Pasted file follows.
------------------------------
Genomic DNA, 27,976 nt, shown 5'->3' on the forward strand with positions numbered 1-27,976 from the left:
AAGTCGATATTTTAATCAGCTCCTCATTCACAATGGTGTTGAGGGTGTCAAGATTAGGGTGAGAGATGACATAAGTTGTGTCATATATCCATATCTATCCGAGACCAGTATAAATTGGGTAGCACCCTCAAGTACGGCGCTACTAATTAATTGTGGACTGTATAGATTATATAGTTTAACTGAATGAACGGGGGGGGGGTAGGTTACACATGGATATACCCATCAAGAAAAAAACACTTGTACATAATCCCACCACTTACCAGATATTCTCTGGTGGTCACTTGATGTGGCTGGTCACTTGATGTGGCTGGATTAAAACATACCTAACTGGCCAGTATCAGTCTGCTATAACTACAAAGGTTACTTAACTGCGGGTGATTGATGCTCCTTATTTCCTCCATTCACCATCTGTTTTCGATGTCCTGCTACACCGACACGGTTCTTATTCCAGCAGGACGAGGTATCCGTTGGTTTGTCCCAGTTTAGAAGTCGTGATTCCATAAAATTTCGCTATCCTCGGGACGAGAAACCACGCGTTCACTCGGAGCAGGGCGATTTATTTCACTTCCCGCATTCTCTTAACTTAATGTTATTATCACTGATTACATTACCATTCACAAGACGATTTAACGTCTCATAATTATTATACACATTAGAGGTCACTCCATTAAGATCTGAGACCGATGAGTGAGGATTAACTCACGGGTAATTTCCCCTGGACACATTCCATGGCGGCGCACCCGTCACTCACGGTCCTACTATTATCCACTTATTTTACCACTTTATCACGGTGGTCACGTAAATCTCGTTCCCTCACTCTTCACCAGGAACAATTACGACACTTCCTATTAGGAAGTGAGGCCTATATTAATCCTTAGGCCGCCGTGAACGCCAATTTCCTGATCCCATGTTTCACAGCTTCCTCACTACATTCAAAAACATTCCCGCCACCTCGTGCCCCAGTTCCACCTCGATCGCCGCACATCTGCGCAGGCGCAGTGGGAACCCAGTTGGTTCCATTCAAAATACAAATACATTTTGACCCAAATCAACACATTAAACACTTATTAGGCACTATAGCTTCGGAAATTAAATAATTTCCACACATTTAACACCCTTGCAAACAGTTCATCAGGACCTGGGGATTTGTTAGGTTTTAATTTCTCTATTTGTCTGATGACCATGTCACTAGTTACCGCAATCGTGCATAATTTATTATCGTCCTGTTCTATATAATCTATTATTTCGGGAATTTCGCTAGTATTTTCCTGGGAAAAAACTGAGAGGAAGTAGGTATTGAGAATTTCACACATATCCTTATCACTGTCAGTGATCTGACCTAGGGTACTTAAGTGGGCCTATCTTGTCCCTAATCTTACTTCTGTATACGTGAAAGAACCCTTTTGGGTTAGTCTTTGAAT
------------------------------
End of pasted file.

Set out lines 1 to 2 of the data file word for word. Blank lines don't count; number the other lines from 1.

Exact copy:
Genomic DNA, 27,976 nt, shown 5'->3' on the forward strand with positions numbered 1-27,976 from the left:
AAGTCGATATTTTAATCAGCTCCTCATTCACAATGGTGTTGAGGGTGTCAAGATTAGGGTGAGAGATGACATAAGTTGTGTCATATATCCATATCTATCCGAGACCAGTATAAATTGGGTAGCACCCTCAAGTACGGCGCTACTAATTAATTGTGGACTGTATAGATTATATAGTTTAACTGAATGAACGGGGGGGGGGTAGGTTACACATGGATATACCCATCAAGAAAAAAACACTTGTACATAATCCCACCACTTACCAGATATTCTCTGGTGGTCACTTGATGTGGCTGGTCACTTGATGTGGCTGGATTAAAACATACCTAACTGGCCAGTATCAGTCTGCTATAACTACAAAGGTTACTTAACTGCGGGTGATTGATGCTCCTTATTTCCTCCATTCACCATCTGTTTTCGATGTCCTGCTACACCGACACGGTTCTTATTCCAGCAGGACGAGGTATCCGTTGGTTTGTCCCAGTTTAGAAGTCGTGATTCCATAAAATTTCGCTATCCTCGGGACGAGAAACCACGCGTTCACTCGGAGCAGGGCGATTTATTTCACTTCCCGCATTCTCTTAACTTAATGTTATTATCACTGATTACATTACCATTCACAAGACGATTTAACGTCTCATAATTATTATACACATTAGAGGTCACTCCATTAAGATCTGAGACCGATGAGTGAGGATTAACTCACGGGTAATTTCCCCTGGACACATTCCATGGCGGCGCACCCGTCACTCACGGTCCTACTATTATCCACTTATTTTACCACTTTATCACGGTGGTCACGTAAATCTCGTTCCCTCACTCTTCACCAGGAACAATTACGACACTTCCTATTAGGAAGTGAGGCCTATATTAATCCTTAGGCCGCCGTGAACGCCAATTTCCTGATCCCATGTTTCACAGCTTCCTCACTACATTCAAAAACATTCCCGCCACCTCGTGCCCCAGTTCCACCTCGATCGCCGCACATCTGCGCAGGCGCAGTGGGAACCCAGTTGGTTCCATTCAAAATACAAATACATTTTGACCCAAATCAACACATTAAACACTTATTAGGCACTATAGCTTCGGAAATTAAATAATTTCCACACATTTAACACCCTTGCAAACAGTTCATCAGGACCTGGGGATTTGTTAGGTTTTAATTTCTCTATTTGTCTGATGACCATGTCACTAGTTACCGCAATCGTGCATAATTTATTATCGTCCTGTTCTATATAATCTATTATTTCGGGAATTTCGCTAGTATTTTCCTGGGAAAAAACTGAGAGGAAGTAGGTATTGAGAATTTCACACATATCCTTATCACTGTCAGTGATCTGACCTAGGGTACTTAAGTGGGCCTATCTTGTCCCTAATCTTACTTCTGTATACGTGAAAGAACCCTTTTGGGTTAGTCTTTGAAT